Chapter 14 Continued
Chapter 14 Continued BIO 208
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This 2 page Class Notes was uploaded by Crysta Meekins on Monday March 21, 2016. The Class Notes belongs to BIO 208 at University of Kentucky taught by Dr.Richard in Winter 2016. Since its upload, it has received 10 views. For similar materials see Introduction to Microbiology in Biology at University of Kentucky.
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Date Created: 03/21/16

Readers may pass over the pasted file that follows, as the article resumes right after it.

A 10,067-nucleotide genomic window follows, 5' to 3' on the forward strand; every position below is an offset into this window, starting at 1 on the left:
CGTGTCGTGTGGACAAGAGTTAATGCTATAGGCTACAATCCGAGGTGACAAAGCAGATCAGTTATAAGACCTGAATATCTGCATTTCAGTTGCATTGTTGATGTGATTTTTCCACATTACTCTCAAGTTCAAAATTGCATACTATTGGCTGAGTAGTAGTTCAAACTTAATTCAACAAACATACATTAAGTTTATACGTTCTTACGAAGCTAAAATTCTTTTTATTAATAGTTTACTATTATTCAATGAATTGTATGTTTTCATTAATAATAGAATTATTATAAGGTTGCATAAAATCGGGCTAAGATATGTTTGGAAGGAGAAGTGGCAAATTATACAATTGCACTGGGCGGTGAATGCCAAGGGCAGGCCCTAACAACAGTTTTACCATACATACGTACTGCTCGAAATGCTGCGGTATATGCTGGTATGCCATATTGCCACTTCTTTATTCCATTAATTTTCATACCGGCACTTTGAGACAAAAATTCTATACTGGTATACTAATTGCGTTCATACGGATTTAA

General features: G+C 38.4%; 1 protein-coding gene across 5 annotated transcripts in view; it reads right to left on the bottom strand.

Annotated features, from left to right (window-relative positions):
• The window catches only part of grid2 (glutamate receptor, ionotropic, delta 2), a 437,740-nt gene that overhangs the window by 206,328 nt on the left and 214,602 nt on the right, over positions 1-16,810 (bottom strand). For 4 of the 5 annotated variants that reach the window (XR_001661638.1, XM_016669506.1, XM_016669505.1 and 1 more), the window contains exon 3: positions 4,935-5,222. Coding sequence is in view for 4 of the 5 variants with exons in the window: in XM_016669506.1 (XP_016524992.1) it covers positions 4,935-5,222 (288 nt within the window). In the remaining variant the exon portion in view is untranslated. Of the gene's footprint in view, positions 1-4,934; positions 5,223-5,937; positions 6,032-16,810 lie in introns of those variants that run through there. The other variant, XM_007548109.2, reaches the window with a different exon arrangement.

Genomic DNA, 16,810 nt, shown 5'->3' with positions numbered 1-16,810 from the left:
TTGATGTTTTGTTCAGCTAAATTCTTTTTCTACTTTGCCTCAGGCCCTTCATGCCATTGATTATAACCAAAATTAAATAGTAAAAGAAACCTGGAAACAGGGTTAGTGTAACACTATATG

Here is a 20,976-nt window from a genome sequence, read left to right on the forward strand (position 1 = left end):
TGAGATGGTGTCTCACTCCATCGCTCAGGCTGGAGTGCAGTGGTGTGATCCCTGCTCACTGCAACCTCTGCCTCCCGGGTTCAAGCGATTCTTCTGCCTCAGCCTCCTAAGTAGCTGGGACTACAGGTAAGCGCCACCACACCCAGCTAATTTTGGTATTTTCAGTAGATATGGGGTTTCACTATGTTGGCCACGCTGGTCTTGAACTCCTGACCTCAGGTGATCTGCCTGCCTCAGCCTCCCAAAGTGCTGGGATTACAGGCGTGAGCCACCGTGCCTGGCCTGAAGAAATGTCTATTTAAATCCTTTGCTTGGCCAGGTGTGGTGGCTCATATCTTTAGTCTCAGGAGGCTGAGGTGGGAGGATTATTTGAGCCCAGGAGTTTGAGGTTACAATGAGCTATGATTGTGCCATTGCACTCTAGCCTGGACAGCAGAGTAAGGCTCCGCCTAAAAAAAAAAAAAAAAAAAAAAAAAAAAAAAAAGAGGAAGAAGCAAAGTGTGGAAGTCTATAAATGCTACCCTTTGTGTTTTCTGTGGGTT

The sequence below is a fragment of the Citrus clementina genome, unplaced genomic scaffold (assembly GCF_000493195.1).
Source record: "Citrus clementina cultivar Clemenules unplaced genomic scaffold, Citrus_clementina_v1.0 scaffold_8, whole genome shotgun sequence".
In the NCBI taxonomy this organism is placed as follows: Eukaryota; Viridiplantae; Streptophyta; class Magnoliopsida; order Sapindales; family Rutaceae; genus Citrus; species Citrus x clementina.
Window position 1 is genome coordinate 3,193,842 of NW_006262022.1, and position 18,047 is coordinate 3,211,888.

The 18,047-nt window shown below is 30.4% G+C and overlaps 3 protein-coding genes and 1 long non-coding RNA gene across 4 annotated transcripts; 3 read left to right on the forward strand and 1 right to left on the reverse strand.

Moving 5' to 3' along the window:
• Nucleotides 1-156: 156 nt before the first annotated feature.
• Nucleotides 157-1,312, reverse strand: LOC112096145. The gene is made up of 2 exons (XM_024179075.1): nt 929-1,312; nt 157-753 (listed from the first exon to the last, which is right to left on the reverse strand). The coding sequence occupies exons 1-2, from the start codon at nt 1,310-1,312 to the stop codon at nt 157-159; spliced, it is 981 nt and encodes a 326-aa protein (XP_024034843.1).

Reservoirs of Human Disease Reservoir: the ecological niche of the pathogen that provides a continual source of infection 1. Human population: those that have the disease or those that carry the diseasecausing pathogen but do not have symptoms of disease Asymptomatic infections: important as “carriers” of infection as they can still spread the infection despite not showing signs of clinical disease. 2. Animal: animals that can also carry a pathogen and transmit that pathogen to humans. These are termed zoonoses. 3. Nonliving: includes soil and water. Modes of Transmission 1. Direct: requires close association between infected and susceptible host 2. Indirect: spread by fomites 3. Droplet: transmission via airborne droplets (that travel less than 1 meter) 4. Vehicle: via air, water (travels more than 1 meter) or food 5. Vector: arthropods, especially fleas, ticks, and mosquitoes Mechanical transmission: arthropod carries pathogen on feet Biological transmission: pathogen reproduces in vector Manifestations of Disease: Symptoms, Signs, and Syndromes Symptoms: subjective characteristics of disease felt only by the patient Signs: objective manifestations of disease observed or measured by others Syndrome: symptoms and signs that characterize a disease or abnormal condition ● Asymptomatic, or subclinical, infections lack symptoms but may still have signs of infection. Epidemiology of Infectious Disease Epidemiology the study of the occurrence and transmission of disease in a population Concepts Incidence: number of new cases during a specific time period (3/11) Prevalence: total number of existing cases at a given time (7/11) Other roles of epidemiology Case reporting: health care workers report specified disease to local, state, and national offices Nationally notifiable disease: physicians are required to report occurrence Morbidity: incidence of a specific notifiable disease Mortality:eaths from notifiable diseases Nosocomial Infections ● Are acquired as a result of a hospital stay ● Affect 515% of all hospital patients Preventing Nosocomial Infections •Handwashing •Limiting use of catheters/IVs •Limiting use of broad spectrum antibiotics
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